(n.) 2. The center bearing surface of a mechanical combination lock on which the wheels rotate.

Power Locks
(n.) Electrically or electro-pneumatically operated locks.

Power Pack
(n.) A battery with a special configuration designed for use in a specific product.

Practical Key Changes
(n. pl.) The total number of usable different combinations available for a specific cylinder or lock mechanism.

Pre Assembled Lockset
(n.) A lock designed to be installed into a cutout in the edge of a door. The lock body and most or all of its trim need no further assembly other than securing it to the door.

(n.) 1. The location and dimensions of the cut out(s) and reinforcing in a door or frame required to accept a piece of hardware.
(v.) 2. To prepare a door or frame for installation of a lock or other hardware.

Prep Key
(n.) A type of guard key for a safe deposit box lock with only one keyway. It must be turned once and withdrawn before the renter's key will unlock the unit.

Primary Key
(n.) A key, which operates the ignition, lock on a vehicle. It may or may not also operate some or all the other locks on the vehicle.

Privacy Key
(n.) A key which operates an SKD cylinder.

Source: Lock Industry Standards and Training (LIST) Council

Profile Cylinder
(n.) A cylinder with a usually uniform cross section, which slides into place and usually is held by a mounting screw. It is typically used in mortise locks of non-U.S. manufacture.

Profile Pin
(n.) A stationary pin placed in the plug of a pin tumbler lock to act as a ward to produce a keyway.

(v.) To select possible key bittings, usually in numerical order, from the key bitting array.

(n.) 1. A logical sequence of selecting possible key bittings, usually in numerical order from the key bitting array.
(n.) 2. A system of generating keys with different cut combinations for unknown positions, when a partial bitting is known.

Progression Chart
(n.) A list of combinations to consider when fitting keys to a lock with only a partial bitting known, typically arranged to minimize the number of key blanks needed.

Progression Column
(n.) A listing of the key bitting possibilities available in one bitting position as displayed in a column of the key bitting array.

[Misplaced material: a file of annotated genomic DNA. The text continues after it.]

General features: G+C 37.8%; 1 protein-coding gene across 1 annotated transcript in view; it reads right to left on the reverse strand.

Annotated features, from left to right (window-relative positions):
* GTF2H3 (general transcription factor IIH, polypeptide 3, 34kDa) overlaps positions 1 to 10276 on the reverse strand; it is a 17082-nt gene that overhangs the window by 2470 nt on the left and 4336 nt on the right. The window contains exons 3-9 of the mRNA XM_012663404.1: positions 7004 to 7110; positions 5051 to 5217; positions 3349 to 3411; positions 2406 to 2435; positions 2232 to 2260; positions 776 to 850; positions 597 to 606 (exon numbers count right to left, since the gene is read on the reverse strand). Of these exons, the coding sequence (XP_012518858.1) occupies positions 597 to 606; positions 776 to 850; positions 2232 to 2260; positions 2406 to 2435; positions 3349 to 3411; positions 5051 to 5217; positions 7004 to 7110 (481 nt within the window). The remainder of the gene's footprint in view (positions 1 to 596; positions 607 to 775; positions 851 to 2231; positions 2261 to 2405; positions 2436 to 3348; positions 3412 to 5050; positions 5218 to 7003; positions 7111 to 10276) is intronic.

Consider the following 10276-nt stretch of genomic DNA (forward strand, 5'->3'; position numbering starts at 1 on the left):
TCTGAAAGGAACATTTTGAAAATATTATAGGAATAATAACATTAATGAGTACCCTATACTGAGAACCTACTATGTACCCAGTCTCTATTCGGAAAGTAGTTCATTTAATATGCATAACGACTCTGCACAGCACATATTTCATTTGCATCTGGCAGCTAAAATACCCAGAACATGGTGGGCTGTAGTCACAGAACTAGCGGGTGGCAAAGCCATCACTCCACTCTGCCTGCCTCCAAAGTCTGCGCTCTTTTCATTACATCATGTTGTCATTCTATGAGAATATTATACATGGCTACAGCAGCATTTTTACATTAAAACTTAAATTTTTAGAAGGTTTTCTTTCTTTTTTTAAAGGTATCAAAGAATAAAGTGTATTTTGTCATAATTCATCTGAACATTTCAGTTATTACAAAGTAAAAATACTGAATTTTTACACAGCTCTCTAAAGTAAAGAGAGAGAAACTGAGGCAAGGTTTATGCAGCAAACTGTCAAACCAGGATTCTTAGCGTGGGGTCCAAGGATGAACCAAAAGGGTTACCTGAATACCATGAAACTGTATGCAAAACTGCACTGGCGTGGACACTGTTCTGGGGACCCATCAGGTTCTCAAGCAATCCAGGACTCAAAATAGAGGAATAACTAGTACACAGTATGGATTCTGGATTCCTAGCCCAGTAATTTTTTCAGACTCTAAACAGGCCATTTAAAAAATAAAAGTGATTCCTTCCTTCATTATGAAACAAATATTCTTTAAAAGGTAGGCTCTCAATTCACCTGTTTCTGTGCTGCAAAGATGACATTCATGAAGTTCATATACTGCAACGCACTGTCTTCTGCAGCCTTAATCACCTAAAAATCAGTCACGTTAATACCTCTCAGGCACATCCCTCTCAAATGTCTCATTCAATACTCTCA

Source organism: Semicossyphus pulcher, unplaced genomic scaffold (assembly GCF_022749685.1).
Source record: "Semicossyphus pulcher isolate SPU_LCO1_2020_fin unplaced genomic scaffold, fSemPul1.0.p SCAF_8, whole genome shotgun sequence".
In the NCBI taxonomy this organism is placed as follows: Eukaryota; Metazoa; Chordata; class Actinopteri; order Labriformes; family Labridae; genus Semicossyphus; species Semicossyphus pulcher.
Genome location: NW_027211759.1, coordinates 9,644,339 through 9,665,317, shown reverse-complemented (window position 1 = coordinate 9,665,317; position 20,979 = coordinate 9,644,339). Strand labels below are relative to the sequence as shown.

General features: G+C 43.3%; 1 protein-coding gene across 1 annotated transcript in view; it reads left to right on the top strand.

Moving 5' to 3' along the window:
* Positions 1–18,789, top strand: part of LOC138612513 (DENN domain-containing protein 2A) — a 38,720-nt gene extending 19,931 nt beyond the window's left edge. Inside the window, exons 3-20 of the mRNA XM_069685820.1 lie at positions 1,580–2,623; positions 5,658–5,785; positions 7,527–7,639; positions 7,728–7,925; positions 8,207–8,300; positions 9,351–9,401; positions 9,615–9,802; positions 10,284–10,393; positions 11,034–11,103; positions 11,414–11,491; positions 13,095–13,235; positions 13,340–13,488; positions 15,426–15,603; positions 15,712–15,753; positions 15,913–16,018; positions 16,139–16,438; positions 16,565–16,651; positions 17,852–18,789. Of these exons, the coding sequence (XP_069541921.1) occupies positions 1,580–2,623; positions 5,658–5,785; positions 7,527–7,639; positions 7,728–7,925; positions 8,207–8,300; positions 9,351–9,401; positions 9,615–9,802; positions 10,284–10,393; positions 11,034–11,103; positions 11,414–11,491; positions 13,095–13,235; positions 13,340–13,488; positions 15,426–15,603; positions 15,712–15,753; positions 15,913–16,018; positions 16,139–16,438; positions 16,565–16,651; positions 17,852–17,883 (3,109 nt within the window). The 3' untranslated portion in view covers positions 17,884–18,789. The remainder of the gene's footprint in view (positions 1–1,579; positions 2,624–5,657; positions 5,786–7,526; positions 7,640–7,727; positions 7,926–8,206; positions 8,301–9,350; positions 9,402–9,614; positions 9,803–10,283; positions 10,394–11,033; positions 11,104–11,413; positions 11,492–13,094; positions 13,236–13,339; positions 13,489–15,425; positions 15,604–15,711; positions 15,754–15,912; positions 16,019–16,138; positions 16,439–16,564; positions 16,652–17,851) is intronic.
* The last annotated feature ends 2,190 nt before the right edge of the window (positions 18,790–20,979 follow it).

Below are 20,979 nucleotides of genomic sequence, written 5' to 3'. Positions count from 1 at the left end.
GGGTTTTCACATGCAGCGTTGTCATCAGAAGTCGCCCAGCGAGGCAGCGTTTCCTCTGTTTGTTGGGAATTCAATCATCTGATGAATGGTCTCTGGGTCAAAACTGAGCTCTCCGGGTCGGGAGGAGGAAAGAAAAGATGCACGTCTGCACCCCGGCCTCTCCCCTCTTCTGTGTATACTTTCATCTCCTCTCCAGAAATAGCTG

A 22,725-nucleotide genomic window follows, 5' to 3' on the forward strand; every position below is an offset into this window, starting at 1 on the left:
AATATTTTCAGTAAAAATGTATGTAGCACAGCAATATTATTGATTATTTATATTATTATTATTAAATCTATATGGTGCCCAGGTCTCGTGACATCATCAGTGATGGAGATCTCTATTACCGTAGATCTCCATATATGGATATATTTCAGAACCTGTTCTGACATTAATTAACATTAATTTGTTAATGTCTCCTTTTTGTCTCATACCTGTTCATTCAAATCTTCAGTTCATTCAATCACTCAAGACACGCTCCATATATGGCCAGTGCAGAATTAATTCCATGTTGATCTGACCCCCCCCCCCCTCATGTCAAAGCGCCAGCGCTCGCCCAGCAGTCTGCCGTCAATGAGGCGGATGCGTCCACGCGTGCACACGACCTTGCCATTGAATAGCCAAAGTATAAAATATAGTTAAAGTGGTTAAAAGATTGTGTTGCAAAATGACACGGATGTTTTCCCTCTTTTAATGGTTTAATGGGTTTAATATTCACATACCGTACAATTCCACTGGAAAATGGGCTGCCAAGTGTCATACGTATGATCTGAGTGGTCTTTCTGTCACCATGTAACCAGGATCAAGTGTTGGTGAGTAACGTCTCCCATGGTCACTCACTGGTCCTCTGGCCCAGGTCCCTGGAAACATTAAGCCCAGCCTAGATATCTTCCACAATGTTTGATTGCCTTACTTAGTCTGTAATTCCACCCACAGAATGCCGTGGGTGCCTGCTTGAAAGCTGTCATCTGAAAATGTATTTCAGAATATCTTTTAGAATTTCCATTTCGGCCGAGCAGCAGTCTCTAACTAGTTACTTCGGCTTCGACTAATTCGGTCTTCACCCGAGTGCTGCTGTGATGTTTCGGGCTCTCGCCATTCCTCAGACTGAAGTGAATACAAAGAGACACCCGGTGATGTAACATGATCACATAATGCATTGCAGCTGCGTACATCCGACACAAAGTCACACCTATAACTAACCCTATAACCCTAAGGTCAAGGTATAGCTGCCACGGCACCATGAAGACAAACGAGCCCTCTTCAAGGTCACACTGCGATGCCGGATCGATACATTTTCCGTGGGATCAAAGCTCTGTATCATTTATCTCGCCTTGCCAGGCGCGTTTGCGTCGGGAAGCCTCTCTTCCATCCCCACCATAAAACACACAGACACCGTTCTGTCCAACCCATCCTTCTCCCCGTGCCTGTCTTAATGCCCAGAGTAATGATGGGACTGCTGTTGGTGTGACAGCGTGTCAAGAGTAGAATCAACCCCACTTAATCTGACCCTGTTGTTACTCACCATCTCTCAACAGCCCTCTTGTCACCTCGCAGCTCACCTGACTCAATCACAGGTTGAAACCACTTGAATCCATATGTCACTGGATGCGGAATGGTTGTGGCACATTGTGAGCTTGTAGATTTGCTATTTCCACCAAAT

Progression List
(n.) A bitting list of change keys and master keys arranged in sequence of progression.

(n.) Any bitting position which is progressed rather than held constant.

(adj.) Of or pertaining to a keyway and key section assigned exclusively to one end user by the lock manufacturer. It may also be protected by law from duplication.

Protected Key
(n.) A physical key that affords legal remedies against duplication.

(abb.) “Proficiency Registration Program”; a locksmith certification program administered by ALOA.

Public Way
(n.) Any parcel of land essentially open to the outside air and permanently appropriated to the public for public use and having a clear width and height of not less than 10 ft.

Pull Handle
(n.) Trim for gripping to apply pulling force to a door.

Pull Plate
(n.) A generally flat and commonly rectangular trim with an attached handle for pulling open a door.

Pullman Keeper
(n.) A type of keeper which is shaped to operate with the radiused contour of a Pullman latch.

Pullman Latch
(n.) A type of latch which pivots like a hinge and whose locking side is radiused.

Pulse Dialer
(n.) A telephone communication device, normally activated by an alarm, that uses electrical pulses to dial a predetermined number.

Punch Proof Spindle
(n.) A spindle that is shouldered or tapered inward to prevent it from being driven into or through the mechanism.

Push Button Lock
(n.) A self contained lock with controls that must be pressed in a specific pattern or sequence to open the lock.

Push Key Padlock
(n.) A padlock whose shackle is released by full insertion of the key into the lock.

Push Plate
(n.) A generally flat and commonly rectangular trim mounted for hand contact to push open a door.